Nitrogen Cycle Illustration


Natural Method 1: Plants

Plants and algae uptake these same compounds (as well as phosphates) and process them in reverse order (assimilation), but instead of releasing free nitrogen they store ammonia and phosphate for growth; as well as turning carbon dioxide into oxygen (CO2 -> O2).

  • Noticed the compounds in the above nitrification process. Each contain more oxygen than their predecessor. Couple that to the fact that you have your fish also breathing the dissolved oxygen. Anything wishing to utilize the ONC will have to compete for these resources and cyano thrives in low oxygen water. Therefore, higher oxygen content will increase competition and hinder cyano growth.
  • Surface agitation is the most efficient way of increasing dissolved oxygen. Some such ways of accomplishing this are mechanical filters, the gravity drain into a sump, or a bubbler.

Natural Method 2: Macro Algae

Macro algae is my favorite method of Nitrate control. It not only works well, but the right type is the favorite food of many fish. Since they do accumulate phosphates and ammonia, it's recommended you cull the macro every so often to manually remove these elements from the tank. Additionally, you macro has no room to grow, it will no longer be using up the ONC you're trying to get rid of. If you do opt for the type of macroalgae that your fish like to eat, you may need to grow it elsewhere, like a sump or you won't have it long. But realize that some macros drawbacks: Some aren't as good at exporting nutrients, some are invasive, fish won't eat all algaes, etc.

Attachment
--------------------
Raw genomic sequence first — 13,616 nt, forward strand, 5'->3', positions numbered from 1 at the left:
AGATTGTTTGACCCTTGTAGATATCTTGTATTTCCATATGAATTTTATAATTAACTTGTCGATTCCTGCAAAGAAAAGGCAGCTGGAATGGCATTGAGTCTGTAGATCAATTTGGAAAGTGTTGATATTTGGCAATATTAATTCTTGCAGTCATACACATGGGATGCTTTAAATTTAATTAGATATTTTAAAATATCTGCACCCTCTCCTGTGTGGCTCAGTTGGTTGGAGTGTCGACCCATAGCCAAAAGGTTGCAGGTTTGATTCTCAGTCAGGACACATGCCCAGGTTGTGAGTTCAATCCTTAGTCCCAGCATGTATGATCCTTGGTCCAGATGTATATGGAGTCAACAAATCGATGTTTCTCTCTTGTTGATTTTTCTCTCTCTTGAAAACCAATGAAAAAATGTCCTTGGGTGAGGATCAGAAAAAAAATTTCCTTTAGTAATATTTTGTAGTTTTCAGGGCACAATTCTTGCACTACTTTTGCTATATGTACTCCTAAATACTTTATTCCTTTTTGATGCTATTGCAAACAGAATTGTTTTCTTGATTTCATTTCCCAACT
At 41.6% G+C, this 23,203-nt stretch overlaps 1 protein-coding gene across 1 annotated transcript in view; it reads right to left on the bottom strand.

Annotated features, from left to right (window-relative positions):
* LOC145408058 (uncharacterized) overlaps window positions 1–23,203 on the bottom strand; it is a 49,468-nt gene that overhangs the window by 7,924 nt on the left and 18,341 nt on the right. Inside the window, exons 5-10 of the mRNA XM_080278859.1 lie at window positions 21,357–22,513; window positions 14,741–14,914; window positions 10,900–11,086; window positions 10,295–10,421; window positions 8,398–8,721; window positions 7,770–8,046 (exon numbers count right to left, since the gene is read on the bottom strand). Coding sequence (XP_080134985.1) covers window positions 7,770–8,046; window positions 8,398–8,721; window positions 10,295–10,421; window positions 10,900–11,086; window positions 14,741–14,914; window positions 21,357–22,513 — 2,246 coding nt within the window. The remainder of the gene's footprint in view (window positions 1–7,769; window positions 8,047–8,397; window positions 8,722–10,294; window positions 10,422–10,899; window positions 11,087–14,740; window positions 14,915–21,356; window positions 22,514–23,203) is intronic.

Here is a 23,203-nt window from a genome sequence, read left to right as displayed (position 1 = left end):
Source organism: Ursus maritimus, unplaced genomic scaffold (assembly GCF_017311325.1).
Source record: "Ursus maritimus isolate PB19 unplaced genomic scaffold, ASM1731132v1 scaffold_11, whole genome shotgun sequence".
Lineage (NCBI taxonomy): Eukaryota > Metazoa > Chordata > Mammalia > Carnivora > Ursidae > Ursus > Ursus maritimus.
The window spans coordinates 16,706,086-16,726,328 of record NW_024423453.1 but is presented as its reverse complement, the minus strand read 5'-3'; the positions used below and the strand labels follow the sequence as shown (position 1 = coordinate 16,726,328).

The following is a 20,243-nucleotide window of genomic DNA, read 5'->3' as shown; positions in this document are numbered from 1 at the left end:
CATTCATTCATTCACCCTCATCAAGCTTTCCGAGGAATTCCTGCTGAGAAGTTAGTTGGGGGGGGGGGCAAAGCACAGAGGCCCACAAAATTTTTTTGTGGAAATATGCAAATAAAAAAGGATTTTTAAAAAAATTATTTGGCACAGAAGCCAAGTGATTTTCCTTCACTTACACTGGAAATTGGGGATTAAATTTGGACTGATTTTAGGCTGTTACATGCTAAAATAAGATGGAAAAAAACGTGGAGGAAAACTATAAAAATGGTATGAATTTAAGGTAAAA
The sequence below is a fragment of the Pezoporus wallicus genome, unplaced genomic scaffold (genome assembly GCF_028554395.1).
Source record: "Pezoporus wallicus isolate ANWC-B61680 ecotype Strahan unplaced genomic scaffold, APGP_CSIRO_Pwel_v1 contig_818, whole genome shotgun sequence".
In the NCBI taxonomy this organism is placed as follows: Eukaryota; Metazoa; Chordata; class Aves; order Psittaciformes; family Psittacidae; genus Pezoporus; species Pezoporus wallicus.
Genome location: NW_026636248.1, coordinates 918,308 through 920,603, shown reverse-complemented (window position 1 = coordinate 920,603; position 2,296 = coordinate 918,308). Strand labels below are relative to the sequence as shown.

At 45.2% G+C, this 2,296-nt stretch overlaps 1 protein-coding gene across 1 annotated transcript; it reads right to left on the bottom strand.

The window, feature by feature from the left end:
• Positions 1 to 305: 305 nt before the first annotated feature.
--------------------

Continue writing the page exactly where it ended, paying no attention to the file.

Protein Skimmer

A protein skimmer is one of the best methods of controlling organic nitrogen. It helps remove fish waste and excess food before it has a chance to ammonificate. Other chemical and mechanical filters also exist, but I don't use them much so I won't speak on their behalf. If I get a media reactor or ozonator I'll update. Protein skimmers also have the added benefit of surface agitation, aiding in dissipating free nitrogen as well as dissolving oxygen.

Carbon Filter